[ 3 Pa. Commw. Page 401]

    area there were existing commercial zones. The subject property cannot be considered an island.

We believe we should also point out, as did the court below, that the subject property (according to the record of this case) could not be used as an R-4 Residential property inasmuch as the only expert (appellee's witness) to testify concerning the possible use of this property stated that subject property could be used and developed for a four-unit professional office building permitted under a C-1 Commercial usage. This also is not controlling in the final determination of this matter. This case turns on the facts established in the record of this case that the subject property of Fun Bun is not so isolated as to permit its being designated an island in a sea of some other classification.

Appellee also argues that Salvitti v. Zoning Board of Adjustment, 429 Pa. 330, 240 A.2d 534 (1968) controls in this matter. A careful reading of that case, however, indicates that the court first found that the property there in question was completely surrounded by another classification. We do not have that fact situation in this case.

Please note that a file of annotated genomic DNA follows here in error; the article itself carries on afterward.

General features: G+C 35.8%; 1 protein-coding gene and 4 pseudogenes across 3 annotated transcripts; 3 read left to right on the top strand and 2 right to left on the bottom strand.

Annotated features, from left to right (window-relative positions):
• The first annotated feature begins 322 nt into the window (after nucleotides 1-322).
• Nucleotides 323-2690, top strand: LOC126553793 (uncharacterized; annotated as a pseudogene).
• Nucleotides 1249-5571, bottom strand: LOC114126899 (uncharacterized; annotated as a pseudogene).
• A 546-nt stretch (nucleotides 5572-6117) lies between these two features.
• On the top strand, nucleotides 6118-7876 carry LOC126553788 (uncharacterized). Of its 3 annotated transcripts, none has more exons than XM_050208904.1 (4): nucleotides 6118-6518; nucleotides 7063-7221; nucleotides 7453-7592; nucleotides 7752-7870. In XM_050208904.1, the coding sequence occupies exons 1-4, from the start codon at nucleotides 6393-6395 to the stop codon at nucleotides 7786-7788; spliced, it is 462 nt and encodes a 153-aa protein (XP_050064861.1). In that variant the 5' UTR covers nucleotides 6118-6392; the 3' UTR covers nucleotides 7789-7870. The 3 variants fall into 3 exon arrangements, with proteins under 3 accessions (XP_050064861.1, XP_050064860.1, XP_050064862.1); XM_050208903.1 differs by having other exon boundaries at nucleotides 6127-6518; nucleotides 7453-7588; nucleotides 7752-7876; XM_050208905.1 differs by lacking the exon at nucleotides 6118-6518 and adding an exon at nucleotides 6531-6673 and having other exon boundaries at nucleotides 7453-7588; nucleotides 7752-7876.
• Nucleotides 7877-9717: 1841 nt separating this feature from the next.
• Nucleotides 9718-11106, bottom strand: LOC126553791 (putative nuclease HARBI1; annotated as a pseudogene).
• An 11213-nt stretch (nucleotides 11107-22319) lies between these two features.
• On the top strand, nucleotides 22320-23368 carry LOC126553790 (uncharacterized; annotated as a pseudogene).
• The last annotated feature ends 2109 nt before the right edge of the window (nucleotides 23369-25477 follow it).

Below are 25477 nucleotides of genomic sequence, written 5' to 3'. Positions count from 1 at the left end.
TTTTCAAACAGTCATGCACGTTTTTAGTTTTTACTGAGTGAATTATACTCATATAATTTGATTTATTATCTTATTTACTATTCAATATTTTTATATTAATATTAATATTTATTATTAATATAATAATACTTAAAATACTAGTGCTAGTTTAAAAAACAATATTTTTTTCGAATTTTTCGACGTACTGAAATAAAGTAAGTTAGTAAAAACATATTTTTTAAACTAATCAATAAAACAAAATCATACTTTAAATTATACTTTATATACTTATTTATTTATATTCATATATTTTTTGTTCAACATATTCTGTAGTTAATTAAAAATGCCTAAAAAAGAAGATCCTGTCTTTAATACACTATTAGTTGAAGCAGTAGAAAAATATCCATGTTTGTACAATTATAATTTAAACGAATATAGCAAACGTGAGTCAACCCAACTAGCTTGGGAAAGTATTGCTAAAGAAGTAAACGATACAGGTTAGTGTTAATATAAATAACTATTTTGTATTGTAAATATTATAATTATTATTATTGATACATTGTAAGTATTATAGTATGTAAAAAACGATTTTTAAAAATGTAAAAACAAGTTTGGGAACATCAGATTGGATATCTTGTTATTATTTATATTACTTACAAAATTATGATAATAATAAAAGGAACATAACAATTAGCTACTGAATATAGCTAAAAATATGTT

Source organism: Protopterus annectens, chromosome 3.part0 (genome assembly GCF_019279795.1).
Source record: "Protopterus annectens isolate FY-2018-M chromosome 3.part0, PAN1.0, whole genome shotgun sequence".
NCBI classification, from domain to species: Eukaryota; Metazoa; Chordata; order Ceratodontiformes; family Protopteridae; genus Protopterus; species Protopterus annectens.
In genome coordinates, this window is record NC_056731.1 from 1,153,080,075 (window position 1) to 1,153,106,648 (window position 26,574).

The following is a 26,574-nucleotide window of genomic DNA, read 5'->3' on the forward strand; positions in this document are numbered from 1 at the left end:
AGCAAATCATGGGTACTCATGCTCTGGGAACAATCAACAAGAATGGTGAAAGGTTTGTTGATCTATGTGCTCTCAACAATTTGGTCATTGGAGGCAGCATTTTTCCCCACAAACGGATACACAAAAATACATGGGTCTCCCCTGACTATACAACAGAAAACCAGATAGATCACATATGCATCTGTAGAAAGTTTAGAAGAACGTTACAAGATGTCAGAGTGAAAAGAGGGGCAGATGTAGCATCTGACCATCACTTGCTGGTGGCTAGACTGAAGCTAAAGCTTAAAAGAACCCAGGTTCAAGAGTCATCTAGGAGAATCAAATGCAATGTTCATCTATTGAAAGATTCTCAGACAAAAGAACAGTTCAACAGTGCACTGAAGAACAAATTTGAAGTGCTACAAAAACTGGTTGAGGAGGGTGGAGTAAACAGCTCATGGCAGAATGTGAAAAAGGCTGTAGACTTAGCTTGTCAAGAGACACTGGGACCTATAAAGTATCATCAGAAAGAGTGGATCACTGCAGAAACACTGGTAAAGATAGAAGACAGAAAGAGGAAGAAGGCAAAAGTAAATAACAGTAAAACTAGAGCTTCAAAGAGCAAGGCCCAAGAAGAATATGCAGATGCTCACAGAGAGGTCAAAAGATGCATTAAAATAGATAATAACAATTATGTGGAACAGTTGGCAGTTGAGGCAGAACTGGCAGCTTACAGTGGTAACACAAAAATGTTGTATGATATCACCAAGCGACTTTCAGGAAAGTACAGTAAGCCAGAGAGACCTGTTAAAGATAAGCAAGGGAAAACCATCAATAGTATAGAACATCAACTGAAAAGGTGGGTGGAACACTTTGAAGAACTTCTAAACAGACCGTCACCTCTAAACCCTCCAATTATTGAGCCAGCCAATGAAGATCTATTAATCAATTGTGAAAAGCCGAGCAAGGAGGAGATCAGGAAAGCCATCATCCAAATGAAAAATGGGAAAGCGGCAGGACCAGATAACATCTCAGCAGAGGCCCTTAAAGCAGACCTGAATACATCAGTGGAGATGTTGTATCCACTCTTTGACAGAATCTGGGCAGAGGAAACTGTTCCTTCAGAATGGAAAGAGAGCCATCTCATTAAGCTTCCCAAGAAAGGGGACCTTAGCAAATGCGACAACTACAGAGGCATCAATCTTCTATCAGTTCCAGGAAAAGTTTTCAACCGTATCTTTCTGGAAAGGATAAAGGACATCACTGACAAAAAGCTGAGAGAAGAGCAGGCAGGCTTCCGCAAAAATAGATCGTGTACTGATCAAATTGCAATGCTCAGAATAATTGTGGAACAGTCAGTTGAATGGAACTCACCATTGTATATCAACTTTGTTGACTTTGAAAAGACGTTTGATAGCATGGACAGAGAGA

The record indicates that the Planning Commission of Philadelphia, subsequent to the issuance of the permit in this case, changed the comprehensive plan by stating that this particular lot should be classified as R-4. Pronouncements of the Planning Commission after the fact are not relevant to this matter. The lower court's reference to an increased volume in traffic likewise does not control. Rather, that is a matter for those officials of the City with the responsibility to control traffic. Whether Independence Street should be one-way east or one-way west, or a two-way street, is not a matter of concern for this Court in this case. We hold that the Zoning Board of Adjustment did not abuse its discretion, nor did it commit an error of law in sustaining the action of the officials issuing the permit,

[ 3 Pa. Commw. Page 402]

    and therefore the order of the court below is vacated and reversed.

Disposition

Reversed.

Dissenting Opinion by Judge Crumlish, Jr.:

I dissent. I would hold that by rezoning the subject premises from R-4 to C-2 this particular lot is the object of special treatment. This unjustified*fn1 reclassification is invalid spot zoning.